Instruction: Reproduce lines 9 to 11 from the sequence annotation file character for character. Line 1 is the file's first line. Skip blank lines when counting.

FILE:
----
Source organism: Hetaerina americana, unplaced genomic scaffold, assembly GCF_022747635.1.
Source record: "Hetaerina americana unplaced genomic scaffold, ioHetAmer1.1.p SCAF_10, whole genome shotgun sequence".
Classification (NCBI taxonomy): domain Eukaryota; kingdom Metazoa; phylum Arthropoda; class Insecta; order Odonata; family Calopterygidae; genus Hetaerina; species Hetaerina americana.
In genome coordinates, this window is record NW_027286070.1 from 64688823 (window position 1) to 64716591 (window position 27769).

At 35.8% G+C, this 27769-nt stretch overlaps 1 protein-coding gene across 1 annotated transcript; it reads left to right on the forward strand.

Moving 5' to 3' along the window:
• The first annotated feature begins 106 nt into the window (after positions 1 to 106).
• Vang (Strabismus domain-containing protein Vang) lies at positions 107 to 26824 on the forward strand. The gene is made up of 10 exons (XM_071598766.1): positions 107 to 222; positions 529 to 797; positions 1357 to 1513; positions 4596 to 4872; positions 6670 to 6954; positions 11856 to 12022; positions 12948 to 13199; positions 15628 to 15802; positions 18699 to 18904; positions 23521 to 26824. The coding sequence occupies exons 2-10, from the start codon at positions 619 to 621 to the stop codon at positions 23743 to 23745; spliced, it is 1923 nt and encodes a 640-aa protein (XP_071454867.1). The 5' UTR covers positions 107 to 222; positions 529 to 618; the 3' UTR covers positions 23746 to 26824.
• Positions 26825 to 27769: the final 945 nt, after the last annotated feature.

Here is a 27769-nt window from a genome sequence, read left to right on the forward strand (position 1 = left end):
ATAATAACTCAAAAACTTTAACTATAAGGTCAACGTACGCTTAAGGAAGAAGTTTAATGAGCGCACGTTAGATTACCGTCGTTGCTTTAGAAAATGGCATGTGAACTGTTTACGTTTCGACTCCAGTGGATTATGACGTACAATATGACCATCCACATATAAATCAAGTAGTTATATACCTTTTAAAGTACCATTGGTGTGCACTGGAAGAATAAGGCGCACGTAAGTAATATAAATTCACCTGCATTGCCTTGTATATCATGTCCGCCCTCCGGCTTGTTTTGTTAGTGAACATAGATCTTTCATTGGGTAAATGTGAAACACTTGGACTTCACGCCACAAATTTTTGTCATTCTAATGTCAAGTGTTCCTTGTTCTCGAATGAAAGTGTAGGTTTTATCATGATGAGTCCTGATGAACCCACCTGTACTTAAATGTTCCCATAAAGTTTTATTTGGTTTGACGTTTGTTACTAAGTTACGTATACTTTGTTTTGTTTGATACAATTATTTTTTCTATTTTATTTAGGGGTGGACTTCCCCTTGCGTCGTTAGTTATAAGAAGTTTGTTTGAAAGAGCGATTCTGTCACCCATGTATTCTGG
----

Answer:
• Positions 26825 to 27769: the final 945 nt, after the last annotated feature.

Here is a 27769-nt window from a genome sequence, read left to right on the forward strand (position 1 = left end):
ATAATAACTCAAAAACTTTAACTATAAGGTCAACGTACGCTTAAGGAAGAAGTTTAATGAGCGCACGTTAGATTACCGTCGTTGCTTTAGAAAATGGCATGTGAACTGTTTACGTTTCGACTCCAGTGGATTATGACGTACAATATGACCATCCACATATAAATCAAGTAGTTATATACCTTTTAAAGTACCATTGGTGTGCACTGGAAGAATAAGGCGCACGTAAGTAATATAAATTCACCTGCATTGCCTTGTATATCATGTCCGCCCTCCGGCTTGTTTTGTTAGTGAACATAGATCTTTCATTGGGTAAATGTGAAACACTTGGACTTCACGCCACAAATTTTTGTCATTCTAATGTCAAGTGTTCCTTGTTCTCGAATGAAAGTGTAGGTTTTATCATGATGAGTCCTGATGAACCCACCTGTACTTAAATGTTCCCATAAAGTTTTATTTGGTTTGACGTTTGTTACTAAGTTACGTATACTTTGTTTTGTTTGATACAATTATTTTTTCTATTTTATTTAGGGGTGGACTTCCCCTTGCGTCGTTAGTTATAAGAAGTTTGTTTGAAAGAGCGATTCTGTCACCCATGTATTCTGG